This recipe is a great way to use the bounty of your herb garden. Lunch, dinner, or meatless Mondays – this summer pesto pasta is packed with flavor and color.
I have been trying all summer to grow an herb garden. I was somewhat successful once a few years ago – I put all my herbs in a big stone planter outside a house we were renting, amongst some flowers. It was pretty and got a boatload of sunlight – somehow I didn’t kill it.
That doesn’t mean that it survived, just that I didn’t kill it. I planted a mint plant and chives in there, and they grew so big that they took over the planter. Oops.
I took that catastrophe into consideration this year when I decided my kitchen needed its very own herb garden. I bought 3 small planters for mint, chives and cilantro and 1 big planter for a basil plant to share with a really cool pineapple sage plant from the local farmer’s market. They are all sitting on my patio in the only spots in the yard that get a decent amount of sunlight.
As of today, the cilantro is turning to coriander (which is strangling the cilantro) and the chives are all floppy and listless. Perhaps the chives were overwatered? Not sure… The cilantro at least I don’t feel toooo bad about. The guy at the farmer’s market only had seedlings, so I didn’t have the most hope about its survival. I have taken to buying my cilantro at the store again.
The mint is doing as mint does and I’m thankful I put it in its own planter – its huge!! I did that right at least.
The cohabitating basil and sage plants are where it all gets crazy. They were both doing really, really well. But I started to notice a leaf or two of each plant that had obviously been eaten. I thought it was squirrels at first but realized that my dog Nero loves eating my plants. He was just going for a leaf or two of each and then the other day I realized he ate every single leaf on my sage plant. Not exaggerating even a little bit.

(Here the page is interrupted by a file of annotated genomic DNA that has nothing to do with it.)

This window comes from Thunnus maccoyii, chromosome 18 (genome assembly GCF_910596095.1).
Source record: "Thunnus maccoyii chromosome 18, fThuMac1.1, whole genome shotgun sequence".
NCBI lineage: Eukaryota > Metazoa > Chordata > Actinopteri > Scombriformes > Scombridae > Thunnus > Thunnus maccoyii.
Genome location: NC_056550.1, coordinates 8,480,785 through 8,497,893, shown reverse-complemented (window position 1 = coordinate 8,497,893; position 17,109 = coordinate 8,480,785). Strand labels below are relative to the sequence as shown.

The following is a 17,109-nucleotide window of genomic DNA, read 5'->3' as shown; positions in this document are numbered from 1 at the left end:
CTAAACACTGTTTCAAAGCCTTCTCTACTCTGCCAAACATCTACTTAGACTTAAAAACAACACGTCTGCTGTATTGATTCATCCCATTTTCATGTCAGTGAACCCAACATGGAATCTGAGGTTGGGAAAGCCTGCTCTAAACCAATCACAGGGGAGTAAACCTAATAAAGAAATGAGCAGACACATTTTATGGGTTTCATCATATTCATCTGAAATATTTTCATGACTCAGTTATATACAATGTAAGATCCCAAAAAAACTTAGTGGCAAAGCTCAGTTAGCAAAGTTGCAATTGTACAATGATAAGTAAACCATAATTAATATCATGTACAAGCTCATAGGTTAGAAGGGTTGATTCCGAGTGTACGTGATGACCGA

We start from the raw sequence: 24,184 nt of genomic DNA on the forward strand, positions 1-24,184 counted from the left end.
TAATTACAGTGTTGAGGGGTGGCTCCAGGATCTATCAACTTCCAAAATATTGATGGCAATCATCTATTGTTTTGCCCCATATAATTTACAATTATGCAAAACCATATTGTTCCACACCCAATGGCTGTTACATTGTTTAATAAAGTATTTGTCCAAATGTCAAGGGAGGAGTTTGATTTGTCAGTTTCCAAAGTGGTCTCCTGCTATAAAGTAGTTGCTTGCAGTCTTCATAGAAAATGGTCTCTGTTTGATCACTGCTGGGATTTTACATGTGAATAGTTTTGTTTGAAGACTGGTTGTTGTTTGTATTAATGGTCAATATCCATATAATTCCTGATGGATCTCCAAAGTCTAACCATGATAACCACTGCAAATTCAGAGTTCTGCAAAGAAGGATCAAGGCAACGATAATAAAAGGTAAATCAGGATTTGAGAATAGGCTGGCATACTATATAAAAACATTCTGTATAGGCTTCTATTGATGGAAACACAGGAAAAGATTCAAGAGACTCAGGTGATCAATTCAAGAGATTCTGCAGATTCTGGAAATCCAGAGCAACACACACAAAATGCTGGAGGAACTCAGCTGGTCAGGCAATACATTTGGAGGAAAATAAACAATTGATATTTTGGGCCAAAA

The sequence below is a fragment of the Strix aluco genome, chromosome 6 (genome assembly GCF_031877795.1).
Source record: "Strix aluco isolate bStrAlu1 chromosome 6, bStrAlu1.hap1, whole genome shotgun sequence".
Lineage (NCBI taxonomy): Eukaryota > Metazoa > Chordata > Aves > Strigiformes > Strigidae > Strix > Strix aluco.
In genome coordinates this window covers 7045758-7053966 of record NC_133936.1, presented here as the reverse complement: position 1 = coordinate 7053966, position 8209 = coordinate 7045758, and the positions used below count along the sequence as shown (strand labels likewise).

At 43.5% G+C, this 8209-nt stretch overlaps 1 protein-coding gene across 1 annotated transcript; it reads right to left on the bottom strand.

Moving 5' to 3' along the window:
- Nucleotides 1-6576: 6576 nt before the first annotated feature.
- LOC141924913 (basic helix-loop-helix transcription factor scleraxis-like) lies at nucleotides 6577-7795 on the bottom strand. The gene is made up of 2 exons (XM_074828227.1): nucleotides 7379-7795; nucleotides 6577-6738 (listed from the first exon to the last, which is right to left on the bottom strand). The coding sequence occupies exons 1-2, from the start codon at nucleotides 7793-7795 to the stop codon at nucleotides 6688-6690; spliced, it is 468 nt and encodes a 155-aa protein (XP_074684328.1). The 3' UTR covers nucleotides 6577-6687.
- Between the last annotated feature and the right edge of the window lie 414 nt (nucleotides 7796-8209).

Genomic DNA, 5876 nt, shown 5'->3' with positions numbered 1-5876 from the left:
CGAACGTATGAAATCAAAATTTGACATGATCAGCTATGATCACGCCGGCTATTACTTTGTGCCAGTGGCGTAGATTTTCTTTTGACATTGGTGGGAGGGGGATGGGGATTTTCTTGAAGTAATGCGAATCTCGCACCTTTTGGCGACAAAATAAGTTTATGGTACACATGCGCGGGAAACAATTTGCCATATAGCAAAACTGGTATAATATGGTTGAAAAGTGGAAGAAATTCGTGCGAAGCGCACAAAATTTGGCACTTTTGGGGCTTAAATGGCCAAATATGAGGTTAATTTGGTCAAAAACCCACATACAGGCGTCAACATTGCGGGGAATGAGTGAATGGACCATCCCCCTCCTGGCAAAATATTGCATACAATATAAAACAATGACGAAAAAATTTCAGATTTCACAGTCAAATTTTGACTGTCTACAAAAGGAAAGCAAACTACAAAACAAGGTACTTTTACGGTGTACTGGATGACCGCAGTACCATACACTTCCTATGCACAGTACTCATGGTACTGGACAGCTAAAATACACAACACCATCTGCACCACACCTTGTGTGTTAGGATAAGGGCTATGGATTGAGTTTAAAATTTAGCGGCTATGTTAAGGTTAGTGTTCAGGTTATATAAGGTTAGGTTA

And then my stupid self looked up dogs and sage. Yeah, really bad for dogs. I proceeded to rip out the rest of the plant just in case anymore leaves decided to pop up.
This left my basil plant all alone in its pot. Sorry, basil, buddy. I know it’s hard to go through a break up.
I didn’t want my basil plant to feel lonely anymore, so I took it out for dinner. A dinner of pesto.
I also took what cilantro I could salvage from the coriander and some extra from the grocery store – that and the basil made a delicious pesto. Tossed with your favorite pasta (regular, whole wheat or gluten-free!) and some cherry tomatoes, this is a great dish. I found these golden tomatoes at our local grocery store – they’re really stepping it up when it comes to their produce. Makes me so happy!
If you are planning on using more than one herb in your pesto, I suggest using them in equal amounts. I used 1 packed cup of basil and 1 cup of cilantro for this particular batch.
- 1 pound box of pasta (rotini or penne)
- 2 cups of fresh herbs - basil, cilantro, parsley or sage (or combination of)
- 1 garlic clove
- 2 tablespoons pine nuts
- 1/4 cup extra virgin olive oil
- 1 teaspoon kosher salt
- 1/4 teaspoon black pepper
- 1/2 cup shredded Parmesan cheese
- 1 cup of cherry tomato halves
- Boil water in a pasta pot and cook the pasta according to the package directions.
- While the pasta is cooking, make the pesto. In a food processor or blender, combine the herbs, garlic, pine nuts, oil, salt and black pepper. Puree until smooth.
- Add the Parmesan cheese to the food processor and puree until well combined.
- Drain the pasta but do not rinse it.
- In a large bowl, combine the pasta, pesto and cherry tomatoes.
|Amount Per Serving||As Served|
|Calories 2513kcal Calories from fat 786|
|% Daily Value|
|Total Fat 87g||134%|
|Saturated Fat 19g||95%|
|Dietary Fiber 16g||64%|
Percent Daily Values are based on a 2,000 calorie diet. Your daily values may be higher or lower depending on your calorie needs:
|Total Fat||Less than||65g|
|Sat Fat||Less than||25g|
I hope your herb garden is faring better than mine!